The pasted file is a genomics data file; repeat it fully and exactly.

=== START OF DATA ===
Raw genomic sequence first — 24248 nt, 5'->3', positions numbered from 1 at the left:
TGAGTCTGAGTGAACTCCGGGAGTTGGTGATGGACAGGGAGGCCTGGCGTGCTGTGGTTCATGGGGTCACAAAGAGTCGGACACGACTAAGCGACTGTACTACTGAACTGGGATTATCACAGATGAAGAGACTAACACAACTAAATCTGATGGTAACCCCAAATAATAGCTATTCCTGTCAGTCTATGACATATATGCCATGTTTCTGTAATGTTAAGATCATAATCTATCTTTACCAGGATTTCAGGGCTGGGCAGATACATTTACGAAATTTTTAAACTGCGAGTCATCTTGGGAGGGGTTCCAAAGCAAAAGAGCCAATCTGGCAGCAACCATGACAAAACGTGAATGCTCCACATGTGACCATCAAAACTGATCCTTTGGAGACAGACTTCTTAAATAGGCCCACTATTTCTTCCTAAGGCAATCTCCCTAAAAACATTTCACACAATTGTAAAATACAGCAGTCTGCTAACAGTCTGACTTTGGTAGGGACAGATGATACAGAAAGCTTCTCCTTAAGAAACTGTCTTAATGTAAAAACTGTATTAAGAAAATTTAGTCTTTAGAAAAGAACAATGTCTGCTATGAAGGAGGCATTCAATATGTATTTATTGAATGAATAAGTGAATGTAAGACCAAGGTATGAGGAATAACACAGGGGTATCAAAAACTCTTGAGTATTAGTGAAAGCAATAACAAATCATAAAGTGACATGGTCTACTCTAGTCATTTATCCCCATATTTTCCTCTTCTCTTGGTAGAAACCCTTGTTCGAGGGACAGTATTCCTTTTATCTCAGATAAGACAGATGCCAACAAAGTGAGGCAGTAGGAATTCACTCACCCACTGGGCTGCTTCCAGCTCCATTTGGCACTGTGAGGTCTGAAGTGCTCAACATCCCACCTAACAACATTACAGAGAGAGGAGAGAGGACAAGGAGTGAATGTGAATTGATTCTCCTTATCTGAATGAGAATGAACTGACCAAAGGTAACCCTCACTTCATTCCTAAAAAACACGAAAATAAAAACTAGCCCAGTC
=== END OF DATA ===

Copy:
Raw genomic sequence first — 24248 nt, 5'->3', positions numbered from 1 at the left:
TGAGTCTGAGTGAACTCCGGGAGTTGGTGATGGACAGGGAGGCCTGGCGTGCTGTGGTTCATGGGGTCACAAAGAGTCGGACACGACTAAGCGACTGTACTACTGAACTGGGATTATCACAGATGAAGAGACTAACACAACTAAATCTGATGGTAACCCCAAATAATAGCTATTCCTGTCAGTCTATGACATATATGCCATGTTTCTGTAATGTTAAGATCATAATCTATCTTTACCAGGATTTCAGGGCTGGGCAGATACATTTACGAAATTTTTAAACTGCGAGTCATCTTGGGAGGGGTTCCAAAGCAAAAGAGCCAATCTGGCAGCAACCATGACAAAACGTGAATGCTCCACATGTGACCATCAAAACTGATCCTTTGGAGACAGACTTCTTAAATAGGCCCACTATTTCTTCCTAAGGCAATCTCCCTAAAAACATTTCACACAATTGTAAAATACAGCAGTCTGCTAACAGTCTGACTTTGGTAGGGACAGATGATACAGAAAGCTTCTCCTTAAGAAACTGTCTTAATGTAAAAACTGTATTAAGAAAATTTAGTCTTTAGAAAAGAACAATGTCTGCTATGAAGGAGGCATTCAATATGTATTTATTGAATGAATAAGTGAATGTAAGACCAAGGTATGAGGAATAACACAGGGGTATCAAAAACTCTTGAGTATTAGTGAAAGCAATAACAAATCATAAAGTGACATGGTCTACTCTAGTCATTTATCCCCATATTTTCCTCTTCTCTTGGTAGAAACCCTTGTTCGAGGGACAGTATTCCTTTTATCTCAGATAAGACAGATGCCAACAAAGTGAGGCAGTAGGAATTCACTCACCCACTGGGCTGCTTCCAGCTCCATTTGGCACTGTGAGGTCTGAAGTGCTCAACATCCCACCTAACAACATTACAGAGAGAGGAGAGAGGACAAGGAGTGAATGTGAATTGATTCTCCTTATCTGAATGAGAATGAACTGACCAAAGGTAACCCTCACTTCATTCCTAAAAAACACGAAAATAAAAACTAGCCCAGTC